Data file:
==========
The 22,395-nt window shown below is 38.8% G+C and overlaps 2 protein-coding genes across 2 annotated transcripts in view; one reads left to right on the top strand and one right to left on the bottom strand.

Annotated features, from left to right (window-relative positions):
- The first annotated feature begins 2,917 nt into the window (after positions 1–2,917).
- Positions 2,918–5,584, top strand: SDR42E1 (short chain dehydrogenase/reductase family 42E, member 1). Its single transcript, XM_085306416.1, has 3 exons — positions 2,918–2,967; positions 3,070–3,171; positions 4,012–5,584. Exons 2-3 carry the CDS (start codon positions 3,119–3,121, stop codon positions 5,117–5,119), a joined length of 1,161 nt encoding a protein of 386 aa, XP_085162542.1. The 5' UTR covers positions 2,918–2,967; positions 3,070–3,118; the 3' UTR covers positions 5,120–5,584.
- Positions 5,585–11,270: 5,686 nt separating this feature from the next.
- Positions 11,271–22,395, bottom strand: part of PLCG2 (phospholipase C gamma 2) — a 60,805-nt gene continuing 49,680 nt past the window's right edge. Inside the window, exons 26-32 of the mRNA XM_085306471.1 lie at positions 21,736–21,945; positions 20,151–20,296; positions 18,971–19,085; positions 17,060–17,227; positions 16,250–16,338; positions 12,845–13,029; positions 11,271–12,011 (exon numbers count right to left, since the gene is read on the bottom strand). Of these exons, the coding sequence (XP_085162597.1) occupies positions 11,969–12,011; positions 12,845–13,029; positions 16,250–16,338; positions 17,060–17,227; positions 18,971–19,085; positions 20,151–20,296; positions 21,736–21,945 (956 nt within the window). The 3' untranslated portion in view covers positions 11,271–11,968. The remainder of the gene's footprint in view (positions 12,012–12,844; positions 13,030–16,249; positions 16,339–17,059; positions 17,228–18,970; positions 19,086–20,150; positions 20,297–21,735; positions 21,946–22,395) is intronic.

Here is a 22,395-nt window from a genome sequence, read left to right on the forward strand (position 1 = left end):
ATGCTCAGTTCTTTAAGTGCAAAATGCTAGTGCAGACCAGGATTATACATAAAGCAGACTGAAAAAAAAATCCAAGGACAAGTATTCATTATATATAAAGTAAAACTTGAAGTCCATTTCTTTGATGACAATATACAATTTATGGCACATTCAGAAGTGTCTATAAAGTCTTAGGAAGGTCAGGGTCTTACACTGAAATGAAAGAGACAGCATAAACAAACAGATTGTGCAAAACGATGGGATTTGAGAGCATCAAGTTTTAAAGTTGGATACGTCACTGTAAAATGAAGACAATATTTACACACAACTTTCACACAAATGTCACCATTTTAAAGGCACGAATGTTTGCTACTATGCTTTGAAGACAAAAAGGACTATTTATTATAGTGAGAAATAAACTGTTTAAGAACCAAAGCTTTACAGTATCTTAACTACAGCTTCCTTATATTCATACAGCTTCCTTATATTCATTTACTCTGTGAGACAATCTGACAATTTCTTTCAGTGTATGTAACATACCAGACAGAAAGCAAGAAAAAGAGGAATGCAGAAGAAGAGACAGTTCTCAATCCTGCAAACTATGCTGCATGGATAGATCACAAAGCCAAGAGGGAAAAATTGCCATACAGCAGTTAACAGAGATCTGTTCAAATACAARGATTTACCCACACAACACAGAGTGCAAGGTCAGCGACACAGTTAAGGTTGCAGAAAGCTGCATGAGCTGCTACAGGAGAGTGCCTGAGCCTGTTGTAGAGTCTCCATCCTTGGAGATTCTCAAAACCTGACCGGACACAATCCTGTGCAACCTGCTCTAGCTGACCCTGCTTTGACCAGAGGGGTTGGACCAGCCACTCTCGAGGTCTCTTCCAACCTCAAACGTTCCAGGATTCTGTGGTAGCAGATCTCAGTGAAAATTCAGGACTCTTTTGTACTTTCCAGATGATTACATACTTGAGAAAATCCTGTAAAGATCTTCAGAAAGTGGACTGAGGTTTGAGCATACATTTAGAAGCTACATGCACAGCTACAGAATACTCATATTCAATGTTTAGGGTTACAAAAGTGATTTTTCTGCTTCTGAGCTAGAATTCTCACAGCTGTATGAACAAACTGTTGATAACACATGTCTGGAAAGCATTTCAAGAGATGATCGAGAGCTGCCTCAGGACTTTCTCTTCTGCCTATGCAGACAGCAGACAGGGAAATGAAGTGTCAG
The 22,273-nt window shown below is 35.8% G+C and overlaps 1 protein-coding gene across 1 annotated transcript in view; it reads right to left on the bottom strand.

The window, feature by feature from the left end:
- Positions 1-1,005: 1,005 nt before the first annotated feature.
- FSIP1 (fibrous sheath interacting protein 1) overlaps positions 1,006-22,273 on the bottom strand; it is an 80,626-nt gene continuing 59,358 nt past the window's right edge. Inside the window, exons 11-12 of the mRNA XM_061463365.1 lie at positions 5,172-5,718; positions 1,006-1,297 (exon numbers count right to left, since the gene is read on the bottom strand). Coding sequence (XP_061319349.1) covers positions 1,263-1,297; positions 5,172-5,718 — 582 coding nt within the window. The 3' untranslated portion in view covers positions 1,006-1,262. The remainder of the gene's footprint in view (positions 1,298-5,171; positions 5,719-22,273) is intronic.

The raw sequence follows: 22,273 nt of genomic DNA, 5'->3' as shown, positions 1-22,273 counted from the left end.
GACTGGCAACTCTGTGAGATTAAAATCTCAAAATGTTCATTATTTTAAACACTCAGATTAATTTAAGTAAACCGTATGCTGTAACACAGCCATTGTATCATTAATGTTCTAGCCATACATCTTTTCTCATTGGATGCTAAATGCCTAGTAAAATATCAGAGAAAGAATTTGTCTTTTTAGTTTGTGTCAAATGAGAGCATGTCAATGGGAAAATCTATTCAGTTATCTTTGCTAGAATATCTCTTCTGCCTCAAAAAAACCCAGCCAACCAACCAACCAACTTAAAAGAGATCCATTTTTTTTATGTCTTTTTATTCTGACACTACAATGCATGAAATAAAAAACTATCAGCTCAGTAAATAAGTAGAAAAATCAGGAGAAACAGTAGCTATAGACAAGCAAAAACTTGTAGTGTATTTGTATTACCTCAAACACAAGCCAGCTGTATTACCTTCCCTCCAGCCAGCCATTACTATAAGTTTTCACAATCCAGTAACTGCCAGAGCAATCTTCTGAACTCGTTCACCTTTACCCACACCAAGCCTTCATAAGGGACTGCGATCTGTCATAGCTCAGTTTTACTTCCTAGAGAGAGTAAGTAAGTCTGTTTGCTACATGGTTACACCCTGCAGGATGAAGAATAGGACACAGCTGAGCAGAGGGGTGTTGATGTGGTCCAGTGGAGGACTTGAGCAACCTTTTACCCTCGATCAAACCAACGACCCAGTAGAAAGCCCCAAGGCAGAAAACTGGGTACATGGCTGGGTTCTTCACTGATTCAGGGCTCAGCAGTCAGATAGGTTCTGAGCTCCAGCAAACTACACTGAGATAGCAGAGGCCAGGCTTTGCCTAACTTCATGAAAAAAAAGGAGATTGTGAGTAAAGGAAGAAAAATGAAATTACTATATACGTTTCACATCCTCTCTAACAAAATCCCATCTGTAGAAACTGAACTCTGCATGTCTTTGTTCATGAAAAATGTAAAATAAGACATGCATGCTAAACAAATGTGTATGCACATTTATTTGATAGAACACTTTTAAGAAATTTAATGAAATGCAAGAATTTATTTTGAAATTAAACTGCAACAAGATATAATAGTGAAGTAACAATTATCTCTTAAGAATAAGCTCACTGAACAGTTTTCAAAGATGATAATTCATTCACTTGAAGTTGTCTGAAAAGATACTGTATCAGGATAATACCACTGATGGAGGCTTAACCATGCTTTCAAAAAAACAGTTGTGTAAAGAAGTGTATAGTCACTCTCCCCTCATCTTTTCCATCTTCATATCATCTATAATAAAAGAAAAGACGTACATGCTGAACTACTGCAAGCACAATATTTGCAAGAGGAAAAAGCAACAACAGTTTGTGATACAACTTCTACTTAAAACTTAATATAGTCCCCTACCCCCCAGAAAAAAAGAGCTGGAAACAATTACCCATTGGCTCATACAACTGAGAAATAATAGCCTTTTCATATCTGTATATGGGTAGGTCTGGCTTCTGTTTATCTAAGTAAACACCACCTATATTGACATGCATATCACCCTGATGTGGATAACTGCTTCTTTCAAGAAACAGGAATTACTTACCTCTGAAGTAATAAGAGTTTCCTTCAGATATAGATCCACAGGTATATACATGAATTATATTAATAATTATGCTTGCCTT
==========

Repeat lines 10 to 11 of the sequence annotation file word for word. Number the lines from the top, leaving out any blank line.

The window, feature by feature from the left end:
- Positions 1-1,005: 1,005 nt before the first annotated feature.